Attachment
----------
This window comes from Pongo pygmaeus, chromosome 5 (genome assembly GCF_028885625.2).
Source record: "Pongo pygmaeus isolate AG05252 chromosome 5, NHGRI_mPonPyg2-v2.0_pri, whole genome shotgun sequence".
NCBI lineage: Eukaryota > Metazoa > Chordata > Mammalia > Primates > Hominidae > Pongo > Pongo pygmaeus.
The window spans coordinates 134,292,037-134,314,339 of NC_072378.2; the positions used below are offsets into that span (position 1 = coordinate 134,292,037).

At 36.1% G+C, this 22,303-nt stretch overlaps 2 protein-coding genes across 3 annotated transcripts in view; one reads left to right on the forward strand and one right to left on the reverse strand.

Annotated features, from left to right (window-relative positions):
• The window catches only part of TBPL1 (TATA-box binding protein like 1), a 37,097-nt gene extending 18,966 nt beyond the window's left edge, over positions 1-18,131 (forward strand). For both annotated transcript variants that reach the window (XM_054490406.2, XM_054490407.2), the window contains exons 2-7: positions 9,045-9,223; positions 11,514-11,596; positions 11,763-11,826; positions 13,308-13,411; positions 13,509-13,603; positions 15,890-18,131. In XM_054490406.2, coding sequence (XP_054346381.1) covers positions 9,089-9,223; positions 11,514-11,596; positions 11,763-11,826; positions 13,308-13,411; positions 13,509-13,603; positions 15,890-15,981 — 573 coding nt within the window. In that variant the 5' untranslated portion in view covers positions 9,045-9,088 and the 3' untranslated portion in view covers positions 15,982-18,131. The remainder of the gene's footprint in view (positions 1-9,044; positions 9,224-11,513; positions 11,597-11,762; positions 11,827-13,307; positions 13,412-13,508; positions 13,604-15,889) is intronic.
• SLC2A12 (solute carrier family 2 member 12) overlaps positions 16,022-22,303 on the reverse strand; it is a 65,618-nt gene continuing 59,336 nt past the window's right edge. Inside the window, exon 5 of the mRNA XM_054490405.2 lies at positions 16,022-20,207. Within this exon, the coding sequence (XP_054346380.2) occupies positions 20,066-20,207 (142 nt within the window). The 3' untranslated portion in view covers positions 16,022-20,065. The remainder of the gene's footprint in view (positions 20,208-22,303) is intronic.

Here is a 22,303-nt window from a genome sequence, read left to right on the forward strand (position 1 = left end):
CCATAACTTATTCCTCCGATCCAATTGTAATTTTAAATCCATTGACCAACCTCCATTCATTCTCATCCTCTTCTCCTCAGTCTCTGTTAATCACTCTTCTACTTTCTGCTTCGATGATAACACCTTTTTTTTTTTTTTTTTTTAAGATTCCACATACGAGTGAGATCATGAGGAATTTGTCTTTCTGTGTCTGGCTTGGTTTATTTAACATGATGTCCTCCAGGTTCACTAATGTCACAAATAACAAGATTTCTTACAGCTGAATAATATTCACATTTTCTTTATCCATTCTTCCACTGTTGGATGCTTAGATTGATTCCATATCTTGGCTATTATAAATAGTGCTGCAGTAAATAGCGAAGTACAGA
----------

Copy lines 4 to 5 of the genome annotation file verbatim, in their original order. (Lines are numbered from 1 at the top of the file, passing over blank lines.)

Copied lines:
The window spans coordinates 134,292,037-134,314,339 of NC_072378.2; the positions used below are offsets into that span (position 1 = coordinate 134,292,037).

At 36.1% G+C, this 22,303-nt stretch overlaps 2 protein-coding genes across 3 annotated transcripts in view; one reads left to right on the forward strand and one right to left on the reverse strand.